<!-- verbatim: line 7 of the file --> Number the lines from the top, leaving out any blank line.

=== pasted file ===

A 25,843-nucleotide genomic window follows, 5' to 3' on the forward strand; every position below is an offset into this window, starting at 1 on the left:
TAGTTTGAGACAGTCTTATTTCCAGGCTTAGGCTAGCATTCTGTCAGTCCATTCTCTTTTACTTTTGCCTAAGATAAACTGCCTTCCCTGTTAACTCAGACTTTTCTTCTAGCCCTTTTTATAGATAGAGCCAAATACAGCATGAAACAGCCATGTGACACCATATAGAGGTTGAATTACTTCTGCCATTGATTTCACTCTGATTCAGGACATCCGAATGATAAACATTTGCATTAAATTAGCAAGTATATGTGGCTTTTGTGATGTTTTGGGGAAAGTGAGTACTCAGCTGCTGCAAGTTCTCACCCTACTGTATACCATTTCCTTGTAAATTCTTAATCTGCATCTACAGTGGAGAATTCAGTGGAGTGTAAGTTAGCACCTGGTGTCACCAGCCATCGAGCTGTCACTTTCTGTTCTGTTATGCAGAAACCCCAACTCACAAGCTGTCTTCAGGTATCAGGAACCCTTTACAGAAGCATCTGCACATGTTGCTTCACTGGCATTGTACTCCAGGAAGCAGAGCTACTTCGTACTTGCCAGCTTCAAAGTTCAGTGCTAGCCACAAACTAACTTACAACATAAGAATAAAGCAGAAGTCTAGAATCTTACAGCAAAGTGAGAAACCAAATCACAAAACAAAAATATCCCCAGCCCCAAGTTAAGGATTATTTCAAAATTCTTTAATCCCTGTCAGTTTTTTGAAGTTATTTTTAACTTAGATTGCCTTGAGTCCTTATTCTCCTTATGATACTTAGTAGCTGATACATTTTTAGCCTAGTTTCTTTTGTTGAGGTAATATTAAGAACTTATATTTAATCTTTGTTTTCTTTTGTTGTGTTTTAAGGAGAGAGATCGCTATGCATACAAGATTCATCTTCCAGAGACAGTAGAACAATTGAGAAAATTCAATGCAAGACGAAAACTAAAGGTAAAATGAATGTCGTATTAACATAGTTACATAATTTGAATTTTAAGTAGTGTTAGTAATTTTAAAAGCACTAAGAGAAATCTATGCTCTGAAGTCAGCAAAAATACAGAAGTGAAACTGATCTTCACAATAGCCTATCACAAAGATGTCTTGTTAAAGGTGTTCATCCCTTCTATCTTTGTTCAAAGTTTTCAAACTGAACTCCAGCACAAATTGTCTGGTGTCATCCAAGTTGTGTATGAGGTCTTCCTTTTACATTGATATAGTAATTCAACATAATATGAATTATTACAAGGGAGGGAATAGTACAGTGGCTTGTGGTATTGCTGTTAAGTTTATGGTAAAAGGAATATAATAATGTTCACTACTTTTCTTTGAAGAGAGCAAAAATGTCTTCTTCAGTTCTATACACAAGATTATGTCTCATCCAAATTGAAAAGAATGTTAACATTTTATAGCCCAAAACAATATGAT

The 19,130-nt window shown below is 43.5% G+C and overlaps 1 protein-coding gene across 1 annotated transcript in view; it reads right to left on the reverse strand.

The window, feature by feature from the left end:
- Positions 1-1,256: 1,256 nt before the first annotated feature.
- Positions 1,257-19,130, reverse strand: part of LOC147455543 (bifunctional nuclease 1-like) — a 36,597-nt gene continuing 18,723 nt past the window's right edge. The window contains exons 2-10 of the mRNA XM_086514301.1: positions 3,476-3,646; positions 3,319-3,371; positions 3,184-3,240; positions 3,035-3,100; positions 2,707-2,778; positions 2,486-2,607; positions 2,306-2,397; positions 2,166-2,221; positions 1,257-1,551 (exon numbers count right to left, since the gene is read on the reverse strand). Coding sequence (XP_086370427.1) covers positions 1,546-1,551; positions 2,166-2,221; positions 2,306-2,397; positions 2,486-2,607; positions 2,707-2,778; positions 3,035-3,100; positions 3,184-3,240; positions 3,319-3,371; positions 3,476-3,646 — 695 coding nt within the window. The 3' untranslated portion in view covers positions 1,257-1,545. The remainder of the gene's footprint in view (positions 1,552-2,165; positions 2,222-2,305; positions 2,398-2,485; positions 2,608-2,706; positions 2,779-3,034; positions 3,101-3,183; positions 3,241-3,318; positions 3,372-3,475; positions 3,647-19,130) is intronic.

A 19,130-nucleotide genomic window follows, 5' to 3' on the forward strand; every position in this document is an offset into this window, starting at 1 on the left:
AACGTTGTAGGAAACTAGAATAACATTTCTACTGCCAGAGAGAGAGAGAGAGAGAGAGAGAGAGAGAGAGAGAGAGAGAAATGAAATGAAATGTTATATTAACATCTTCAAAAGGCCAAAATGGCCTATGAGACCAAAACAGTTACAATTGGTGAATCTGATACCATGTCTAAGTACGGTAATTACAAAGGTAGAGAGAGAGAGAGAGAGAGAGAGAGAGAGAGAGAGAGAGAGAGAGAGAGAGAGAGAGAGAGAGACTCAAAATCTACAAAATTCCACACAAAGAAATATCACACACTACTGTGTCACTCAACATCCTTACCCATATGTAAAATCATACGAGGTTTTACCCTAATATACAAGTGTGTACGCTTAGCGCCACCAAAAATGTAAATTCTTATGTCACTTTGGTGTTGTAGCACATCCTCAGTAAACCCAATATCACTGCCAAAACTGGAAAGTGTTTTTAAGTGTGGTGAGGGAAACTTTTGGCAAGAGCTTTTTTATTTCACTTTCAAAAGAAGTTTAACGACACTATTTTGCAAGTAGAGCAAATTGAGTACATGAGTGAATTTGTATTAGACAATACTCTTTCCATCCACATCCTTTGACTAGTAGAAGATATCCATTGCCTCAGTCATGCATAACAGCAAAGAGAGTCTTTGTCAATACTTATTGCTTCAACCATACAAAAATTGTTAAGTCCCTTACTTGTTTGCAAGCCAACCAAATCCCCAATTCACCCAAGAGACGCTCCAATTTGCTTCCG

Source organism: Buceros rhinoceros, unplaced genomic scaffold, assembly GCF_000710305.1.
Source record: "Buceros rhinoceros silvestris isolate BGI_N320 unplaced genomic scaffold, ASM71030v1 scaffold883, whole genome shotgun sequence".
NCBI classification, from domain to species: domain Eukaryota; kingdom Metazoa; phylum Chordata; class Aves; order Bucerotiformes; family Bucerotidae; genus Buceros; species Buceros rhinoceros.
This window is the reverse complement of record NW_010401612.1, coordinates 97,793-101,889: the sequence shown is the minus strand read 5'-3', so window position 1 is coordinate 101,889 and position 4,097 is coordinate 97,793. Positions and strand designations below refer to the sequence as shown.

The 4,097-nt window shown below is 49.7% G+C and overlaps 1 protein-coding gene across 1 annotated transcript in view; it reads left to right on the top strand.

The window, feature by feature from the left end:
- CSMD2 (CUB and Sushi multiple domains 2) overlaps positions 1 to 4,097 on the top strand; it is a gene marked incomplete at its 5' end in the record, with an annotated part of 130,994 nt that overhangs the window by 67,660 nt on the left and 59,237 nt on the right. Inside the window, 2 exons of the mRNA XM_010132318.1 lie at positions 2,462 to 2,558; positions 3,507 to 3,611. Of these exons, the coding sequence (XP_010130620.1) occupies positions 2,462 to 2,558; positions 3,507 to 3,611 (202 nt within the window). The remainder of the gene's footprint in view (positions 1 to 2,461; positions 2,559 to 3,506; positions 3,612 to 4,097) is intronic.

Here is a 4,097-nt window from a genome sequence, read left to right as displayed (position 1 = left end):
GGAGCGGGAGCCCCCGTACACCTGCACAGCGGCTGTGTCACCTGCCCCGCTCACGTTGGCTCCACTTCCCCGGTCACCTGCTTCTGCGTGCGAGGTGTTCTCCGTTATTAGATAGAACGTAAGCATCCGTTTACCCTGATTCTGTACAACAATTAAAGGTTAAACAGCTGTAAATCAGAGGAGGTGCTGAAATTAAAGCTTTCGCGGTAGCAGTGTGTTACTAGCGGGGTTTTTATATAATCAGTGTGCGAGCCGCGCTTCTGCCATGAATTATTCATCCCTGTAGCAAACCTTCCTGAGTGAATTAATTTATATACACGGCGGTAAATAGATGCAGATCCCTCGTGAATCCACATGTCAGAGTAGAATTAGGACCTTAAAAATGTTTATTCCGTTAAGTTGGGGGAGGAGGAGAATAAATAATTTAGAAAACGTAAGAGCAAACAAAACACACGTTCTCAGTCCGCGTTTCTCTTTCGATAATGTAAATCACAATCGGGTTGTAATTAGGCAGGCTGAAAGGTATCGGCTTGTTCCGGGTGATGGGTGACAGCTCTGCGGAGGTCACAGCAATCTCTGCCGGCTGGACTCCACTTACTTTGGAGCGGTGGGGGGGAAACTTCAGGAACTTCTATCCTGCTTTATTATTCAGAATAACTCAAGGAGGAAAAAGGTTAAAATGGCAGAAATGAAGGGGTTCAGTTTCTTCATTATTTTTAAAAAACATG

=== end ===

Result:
A 19,130-nucleotide genomic window follows, 5' to 3' on the forward strand; every position in this document is an offset into this window, starting at 1 on the left: